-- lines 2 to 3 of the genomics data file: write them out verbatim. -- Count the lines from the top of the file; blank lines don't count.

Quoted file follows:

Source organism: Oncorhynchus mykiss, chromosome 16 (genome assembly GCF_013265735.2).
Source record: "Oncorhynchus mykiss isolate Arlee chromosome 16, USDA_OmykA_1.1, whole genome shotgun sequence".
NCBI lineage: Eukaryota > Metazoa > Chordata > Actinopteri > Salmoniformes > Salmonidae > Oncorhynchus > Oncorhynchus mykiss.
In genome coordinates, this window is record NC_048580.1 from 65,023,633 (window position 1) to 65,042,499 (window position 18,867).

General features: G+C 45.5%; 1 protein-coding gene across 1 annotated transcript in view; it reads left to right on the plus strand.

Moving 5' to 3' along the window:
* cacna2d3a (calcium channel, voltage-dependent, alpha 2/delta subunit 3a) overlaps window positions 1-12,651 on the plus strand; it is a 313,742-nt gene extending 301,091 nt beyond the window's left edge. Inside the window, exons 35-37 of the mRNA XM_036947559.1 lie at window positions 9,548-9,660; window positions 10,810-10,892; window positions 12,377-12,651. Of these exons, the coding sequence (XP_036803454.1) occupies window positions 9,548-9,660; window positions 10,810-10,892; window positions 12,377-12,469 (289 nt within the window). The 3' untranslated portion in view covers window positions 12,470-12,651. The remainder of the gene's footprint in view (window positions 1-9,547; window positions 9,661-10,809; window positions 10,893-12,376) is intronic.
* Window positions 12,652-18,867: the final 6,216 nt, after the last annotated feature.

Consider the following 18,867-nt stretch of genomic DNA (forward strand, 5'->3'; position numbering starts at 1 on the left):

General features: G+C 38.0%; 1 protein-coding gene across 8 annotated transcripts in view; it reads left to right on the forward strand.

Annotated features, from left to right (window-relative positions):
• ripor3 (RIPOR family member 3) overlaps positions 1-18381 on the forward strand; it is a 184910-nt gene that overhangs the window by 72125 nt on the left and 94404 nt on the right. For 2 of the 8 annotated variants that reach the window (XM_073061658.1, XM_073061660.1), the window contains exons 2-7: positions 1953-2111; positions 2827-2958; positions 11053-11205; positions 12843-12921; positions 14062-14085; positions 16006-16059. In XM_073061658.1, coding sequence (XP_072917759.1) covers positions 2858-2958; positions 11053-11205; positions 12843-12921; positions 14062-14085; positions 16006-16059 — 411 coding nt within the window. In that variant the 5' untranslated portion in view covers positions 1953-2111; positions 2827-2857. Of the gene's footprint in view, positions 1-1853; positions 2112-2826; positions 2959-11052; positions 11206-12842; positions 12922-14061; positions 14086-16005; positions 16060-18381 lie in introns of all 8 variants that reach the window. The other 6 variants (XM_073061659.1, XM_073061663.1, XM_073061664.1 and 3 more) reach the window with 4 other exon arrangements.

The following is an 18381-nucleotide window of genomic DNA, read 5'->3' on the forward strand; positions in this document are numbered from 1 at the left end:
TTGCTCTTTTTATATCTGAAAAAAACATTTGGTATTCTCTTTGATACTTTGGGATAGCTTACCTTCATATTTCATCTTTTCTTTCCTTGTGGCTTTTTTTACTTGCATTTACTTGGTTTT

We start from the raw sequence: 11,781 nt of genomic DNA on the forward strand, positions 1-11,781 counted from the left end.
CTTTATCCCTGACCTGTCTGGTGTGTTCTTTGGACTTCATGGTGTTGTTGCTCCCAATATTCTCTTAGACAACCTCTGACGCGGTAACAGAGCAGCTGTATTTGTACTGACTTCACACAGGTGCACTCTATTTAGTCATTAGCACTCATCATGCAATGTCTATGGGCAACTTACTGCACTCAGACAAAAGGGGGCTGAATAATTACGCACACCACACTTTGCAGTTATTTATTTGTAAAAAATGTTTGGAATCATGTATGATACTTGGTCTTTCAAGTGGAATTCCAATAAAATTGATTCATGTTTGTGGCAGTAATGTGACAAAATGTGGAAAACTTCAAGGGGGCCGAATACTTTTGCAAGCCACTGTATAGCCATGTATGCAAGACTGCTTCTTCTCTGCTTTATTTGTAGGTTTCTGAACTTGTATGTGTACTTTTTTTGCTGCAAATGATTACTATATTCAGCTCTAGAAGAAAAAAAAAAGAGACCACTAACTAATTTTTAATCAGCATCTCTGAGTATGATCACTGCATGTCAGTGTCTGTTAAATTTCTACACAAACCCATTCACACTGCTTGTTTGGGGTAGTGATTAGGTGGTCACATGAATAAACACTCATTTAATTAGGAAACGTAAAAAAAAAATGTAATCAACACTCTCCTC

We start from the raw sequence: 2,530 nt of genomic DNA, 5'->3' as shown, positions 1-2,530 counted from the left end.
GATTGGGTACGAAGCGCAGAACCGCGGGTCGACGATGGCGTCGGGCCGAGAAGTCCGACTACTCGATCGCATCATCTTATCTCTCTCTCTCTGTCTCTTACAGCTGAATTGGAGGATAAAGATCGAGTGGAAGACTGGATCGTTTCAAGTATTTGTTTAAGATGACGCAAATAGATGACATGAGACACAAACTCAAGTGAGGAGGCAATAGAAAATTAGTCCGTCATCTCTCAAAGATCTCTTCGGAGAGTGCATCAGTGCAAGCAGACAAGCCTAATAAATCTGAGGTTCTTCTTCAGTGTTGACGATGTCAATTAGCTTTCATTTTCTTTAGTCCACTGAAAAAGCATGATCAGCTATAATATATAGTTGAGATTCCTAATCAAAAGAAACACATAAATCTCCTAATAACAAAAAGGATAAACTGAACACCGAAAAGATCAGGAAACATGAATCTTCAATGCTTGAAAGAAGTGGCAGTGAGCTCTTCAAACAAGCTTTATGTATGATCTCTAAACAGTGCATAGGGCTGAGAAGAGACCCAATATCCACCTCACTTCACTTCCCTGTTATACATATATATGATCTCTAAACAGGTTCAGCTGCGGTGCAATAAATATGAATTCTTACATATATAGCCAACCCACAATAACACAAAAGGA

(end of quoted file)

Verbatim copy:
Source record: "Oncorhynchus mykiss isolate Arlee chromosome 16, USDA_OmykA_1.1, whole genome shotgun sequence".
NCBI lineage: Eukaryota > Metazoa > Chordata > Actinopteri > Salmoniformes > Salmonidae > Oncorhynchus > Oncorhynchus mykiss.